8 When you build a new house, make a parapet around your roof so that you may not bring the guilt of bloodshed on your house if someone falls from the roof.

 

9 Do not plant two kinds of seed in your vineyard; if you do, not only the crops you plant but also the fruit of the vineyard will be defiled.[a]

 

10 Do not plow with an ox and a donkey yoked together.

 

11 Do not wear clothes of wool and linen woven together.

 

12 Make tassels on the four corners of the cloak you wear.

 

These are practical laws, helpful for establishing good habits for everyday living. Verse 8: Since people used their flat roofs as porches back in the day in Israel, a railing was a wise precaution. Verse 9: If you plant two different crops side by side, one of them is going to overshadow the other and it will die for lack of sunlight and nutrients. Verse 10: Using two different beasts of burden is just not smart. They will pull the plow at differing rates and it will not plow evenly as a result. Verse 11: A garment made of two different kinds of cloth were wear unevenly and destroy the garment. Verse 12: Making tassels at the bottom corners of a cloak will help you determine the top from the bottom, etc. We should not think of God’s laws as arbitrary restrictions but rather seek to find the reasons behind the laws that God has made. They are made often to teach us something deeper or to protect us from harm.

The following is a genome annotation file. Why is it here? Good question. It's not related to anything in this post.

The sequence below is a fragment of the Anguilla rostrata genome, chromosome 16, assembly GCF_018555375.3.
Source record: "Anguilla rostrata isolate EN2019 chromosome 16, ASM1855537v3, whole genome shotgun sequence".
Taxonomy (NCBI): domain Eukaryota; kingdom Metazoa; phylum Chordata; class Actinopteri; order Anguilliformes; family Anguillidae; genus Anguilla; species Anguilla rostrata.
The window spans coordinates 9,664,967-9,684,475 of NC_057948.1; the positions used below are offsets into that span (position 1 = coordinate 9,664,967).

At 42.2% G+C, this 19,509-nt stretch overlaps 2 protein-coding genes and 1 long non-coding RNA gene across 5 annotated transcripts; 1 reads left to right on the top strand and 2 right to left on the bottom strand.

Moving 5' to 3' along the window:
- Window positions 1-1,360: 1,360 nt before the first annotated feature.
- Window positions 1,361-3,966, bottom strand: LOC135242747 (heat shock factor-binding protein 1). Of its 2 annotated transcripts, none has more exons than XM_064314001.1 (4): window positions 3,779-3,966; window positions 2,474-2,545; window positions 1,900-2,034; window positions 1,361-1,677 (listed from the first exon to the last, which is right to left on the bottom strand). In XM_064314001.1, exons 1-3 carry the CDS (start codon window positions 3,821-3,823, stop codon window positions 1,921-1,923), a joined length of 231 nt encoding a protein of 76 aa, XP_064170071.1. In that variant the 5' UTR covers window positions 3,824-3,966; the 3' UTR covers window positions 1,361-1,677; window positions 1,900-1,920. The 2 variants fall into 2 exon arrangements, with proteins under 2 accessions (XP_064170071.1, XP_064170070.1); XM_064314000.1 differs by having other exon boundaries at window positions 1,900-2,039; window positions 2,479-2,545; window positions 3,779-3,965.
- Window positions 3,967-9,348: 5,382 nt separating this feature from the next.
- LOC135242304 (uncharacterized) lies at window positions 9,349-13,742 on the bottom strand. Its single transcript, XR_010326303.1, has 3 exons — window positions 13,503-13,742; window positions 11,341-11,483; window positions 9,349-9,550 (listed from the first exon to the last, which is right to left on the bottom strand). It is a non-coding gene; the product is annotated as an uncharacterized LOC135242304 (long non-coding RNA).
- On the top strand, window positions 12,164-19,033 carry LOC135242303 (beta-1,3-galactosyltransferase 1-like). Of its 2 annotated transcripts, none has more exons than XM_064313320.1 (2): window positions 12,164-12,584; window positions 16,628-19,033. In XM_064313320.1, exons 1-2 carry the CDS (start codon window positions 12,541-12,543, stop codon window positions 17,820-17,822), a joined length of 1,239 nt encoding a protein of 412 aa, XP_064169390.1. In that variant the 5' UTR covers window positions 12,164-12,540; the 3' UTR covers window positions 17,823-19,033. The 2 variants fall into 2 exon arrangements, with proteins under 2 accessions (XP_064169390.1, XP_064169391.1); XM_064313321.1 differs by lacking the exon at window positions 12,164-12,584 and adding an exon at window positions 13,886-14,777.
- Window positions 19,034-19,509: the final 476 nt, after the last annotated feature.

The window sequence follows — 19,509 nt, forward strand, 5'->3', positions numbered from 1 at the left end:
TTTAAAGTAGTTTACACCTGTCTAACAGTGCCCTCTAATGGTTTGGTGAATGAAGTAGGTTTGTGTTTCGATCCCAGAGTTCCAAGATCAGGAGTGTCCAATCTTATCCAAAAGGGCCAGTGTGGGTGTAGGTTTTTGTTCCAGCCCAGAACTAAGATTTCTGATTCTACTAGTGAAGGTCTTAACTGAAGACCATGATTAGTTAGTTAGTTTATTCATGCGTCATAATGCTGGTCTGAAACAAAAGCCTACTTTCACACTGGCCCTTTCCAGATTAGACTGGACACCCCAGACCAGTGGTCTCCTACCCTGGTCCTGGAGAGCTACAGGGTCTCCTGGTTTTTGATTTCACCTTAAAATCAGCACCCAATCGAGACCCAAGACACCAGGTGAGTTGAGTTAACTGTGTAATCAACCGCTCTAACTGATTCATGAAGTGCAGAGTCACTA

Much like our parents teaching us about the immutable laws of the universe, God teaches practical lessons. He is part of our daily lives. He understands what we go through as human beings. Because He created us and the world we live in, He knows what is best for us and what will hurt us. Because He knows the laws of the universe that He created, he protects us from harm with his commands. Because He knows that sin destroys, that is why He has prohibitions against sin. Not because He wants to restrict us but rather to protect us from what He knows will destroy us. Just like our parents teaching us how the world works.

 

Amen and Amen.